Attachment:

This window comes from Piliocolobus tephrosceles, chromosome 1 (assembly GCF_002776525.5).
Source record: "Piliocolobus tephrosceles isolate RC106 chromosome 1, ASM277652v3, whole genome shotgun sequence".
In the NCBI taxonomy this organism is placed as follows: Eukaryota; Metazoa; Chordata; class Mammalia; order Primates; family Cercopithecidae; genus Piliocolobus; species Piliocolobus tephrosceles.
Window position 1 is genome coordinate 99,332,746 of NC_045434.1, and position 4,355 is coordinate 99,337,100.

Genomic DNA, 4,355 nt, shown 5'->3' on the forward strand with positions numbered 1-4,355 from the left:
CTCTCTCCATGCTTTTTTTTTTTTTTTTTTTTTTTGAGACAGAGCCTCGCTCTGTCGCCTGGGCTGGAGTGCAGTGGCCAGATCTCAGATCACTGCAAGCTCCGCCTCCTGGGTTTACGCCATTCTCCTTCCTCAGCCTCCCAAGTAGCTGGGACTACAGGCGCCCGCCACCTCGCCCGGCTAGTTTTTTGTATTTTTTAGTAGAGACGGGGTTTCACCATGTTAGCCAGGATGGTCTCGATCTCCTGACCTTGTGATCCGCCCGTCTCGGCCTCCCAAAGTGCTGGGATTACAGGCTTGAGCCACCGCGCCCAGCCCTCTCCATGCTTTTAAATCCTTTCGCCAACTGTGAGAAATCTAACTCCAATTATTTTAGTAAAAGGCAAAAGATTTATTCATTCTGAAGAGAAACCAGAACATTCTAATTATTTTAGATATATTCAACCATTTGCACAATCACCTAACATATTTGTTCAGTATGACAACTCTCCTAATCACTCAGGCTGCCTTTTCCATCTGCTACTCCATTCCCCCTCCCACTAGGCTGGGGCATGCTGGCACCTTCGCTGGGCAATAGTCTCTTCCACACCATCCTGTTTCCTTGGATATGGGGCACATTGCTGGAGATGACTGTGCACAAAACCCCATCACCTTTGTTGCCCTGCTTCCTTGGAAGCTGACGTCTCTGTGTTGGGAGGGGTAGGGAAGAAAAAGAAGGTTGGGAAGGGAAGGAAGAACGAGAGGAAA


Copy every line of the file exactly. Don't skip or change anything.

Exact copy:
This window comes from Piliocolobus tephrosceles, chromosome 1 (assembly GCF_002776525.5).
Source record: "Piliocolobus tephrosceles isolate RC106 chromosome 1, ASM277652v3, whole genome shotgun sequence".
In the NCBI taxonomy this organism is placed as follows: Eukaryota; Metazoa; Chordata; class Mammalia; order Primates; family Cercopithecidae; genus Piliocolobus; species Piliocolobus tephrosceles.
Window position 1 is genome coordinate 99,332,746 of NC_045434.1, and position 4,355 is coordinate 99,337,100.

Genomic DNA, 4,355 nt, shown 5'->3' on the forward strand with positions numbered 1-4,355 from the left:
CTCTCTCCATGCTTTTTTTTTTTTTTTTTTTTTTTGAGACAGAGCCTCGCTCTGTCGCCTGGGCTGGAGTGCAGTGGCCAGATCTCAGATCACTGCAAGCTCCGCCTCCTGGGTTTACGCCATTCTCCTTCCTCAGCCTCCCAAGTAGCTGGGACTACAGGCGCCCGCCACCTCGCCCGGCTAGTTTTTTGTATTTTTTAGTAGAGACGGGGTTTCACCATGTTAGCCAGGATGGTCTCGATCTCCTGACCTTGTGATCCGCCCGTCTCGGCCTCCCAAAGTGCTGGGATTACAGGCTTGAGCCACCGCGCCCAGCCCTCTCCATGCTTTTAAATCCTTTCGCCAACTGTGAGAAATCTAACTCCAATTATTTTAGTAAAAGGCAAAAGATTTATTCATTCTGAAGAGAAACCAGAACATTCTAATTATTTTAGATATATTCAACCATTTGCACAATCACCTAACATATTTGTTCAGTATGACAACTCTCCTAATCACTCAGGCTGCCTTTTCCATCTGCTACTCCATTCCCCCTCCCACTAGGCTGGGGCATGCTGGCACCTTCGCTGGGCAATAGTCTCTTCCACACCATCCTGTTTCCTTGGATATGGGGCACATTGCTGGAGATGACTGTGCACAAAACCCCATCACCTTTGTTGCCCTGCTTCCTTGGAAGCTGACGTCTCTGTGTTGGGAGGGGTAGGGAAGAAAAAGAAGGTTGGGAAGGGAAGGAAGAACGAGAGGAAA